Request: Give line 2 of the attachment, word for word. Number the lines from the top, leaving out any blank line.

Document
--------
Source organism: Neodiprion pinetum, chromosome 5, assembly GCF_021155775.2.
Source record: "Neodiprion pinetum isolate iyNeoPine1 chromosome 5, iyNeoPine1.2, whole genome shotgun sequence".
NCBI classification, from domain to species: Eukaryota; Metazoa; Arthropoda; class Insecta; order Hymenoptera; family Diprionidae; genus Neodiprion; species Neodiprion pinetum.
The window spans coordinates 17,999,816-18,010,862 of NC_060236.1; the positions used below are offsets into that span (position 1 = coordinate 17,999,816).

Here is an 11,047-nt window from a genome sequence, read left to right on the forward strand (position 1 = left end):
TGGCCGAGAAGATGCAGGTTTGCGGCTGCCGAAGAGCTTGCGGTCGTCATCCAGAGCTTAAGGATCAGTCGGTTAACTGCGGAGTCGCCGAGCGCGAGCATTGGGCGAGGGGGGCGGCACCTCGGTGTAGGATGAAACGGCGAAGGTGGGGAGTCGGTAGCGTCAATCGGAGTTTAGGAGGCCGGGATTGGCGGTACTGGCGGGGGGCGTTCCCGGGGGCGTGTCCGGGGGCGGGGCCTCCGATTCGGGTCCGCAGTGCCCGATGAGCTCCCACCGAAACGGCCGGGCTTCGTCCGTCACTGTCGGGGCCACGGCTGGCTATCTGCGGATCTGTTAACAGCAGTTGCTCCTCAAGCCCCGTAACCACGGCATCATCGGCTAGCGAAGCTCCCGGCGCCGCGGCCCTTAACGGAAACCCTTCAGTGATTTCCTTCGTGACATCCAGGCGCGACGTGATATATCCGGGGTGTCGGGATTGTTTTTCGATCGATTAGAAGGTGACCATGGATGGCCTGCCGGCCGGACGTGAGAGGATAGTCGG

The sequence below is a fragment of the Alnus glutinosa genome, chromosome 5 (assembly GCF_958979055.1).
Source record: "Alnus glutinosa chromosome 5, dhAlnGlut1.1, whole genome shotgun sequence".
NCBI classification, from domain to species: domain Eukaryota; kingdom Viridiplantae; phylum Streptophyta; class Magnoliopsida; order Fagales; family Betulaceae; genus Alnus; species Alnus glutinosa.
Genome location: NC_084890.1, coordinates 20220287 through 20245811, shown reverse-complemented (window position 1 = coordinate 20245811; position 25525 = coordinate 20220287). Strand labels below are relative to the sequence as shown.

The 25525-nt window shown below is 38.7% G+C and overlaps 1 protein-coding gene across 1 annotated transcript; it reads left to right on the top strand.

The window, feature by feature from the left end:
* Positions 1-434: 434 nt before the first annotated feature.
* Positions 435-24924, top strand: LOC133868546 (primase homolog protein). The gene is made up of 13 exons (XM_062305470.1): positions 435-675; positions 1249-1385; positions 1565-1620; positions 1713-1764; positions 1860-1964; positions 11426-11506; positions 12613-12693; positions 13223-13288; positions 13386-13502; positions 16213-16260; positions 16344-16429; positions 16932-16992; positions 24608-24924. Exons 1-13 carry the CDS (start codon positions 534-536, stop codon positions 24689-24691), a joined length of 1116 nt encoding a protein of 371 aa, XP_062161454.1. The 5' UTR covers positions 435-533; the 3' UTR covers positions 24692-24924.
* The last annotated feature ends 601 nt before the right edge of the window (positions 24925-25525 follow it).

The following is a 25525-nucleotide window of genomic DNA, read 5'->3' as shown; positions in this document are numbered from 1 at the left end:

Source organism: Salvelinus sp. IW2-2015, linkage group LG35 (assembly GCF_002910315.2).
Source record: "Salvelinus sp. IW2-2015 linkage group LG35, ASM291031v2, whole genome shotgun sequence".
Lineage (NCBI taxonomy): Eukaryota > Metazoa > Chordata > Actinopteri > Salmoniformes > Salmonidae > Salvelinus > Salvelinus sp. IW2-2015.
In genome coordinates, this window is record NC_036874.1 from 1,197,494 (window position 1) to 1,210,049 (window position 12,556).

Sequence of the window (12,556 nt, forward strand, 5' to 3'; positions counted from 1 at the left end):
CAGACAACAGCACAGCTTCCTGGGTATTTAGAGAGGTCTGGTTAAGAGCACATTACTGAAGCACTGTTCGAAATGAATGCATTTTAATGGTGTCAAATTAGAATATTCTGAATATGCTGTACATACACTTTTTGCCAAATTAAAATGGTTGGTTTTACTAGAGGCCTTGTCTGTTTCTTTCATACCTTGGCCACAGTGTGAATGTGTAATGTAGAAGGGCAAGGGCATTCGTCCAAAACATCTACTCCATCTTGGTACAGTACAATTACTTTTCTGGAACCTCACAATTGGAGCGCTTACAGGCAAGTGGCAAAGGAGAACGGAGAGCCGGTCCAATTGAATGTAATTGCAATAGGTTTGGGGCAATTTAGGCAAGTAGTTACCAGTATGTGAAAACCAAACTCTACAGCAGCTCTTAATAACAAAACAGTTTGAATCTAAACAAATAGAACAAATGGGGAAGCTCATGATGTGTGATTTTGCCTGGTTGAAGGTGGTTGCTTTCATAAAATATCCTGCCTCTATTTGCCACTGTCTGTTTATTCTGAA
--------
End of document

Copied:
Source record: "Neodiprion pinetum isolate iyNeoPine1 chromosome 5, iyNeoPine1.2, whole genome shotgun sequence".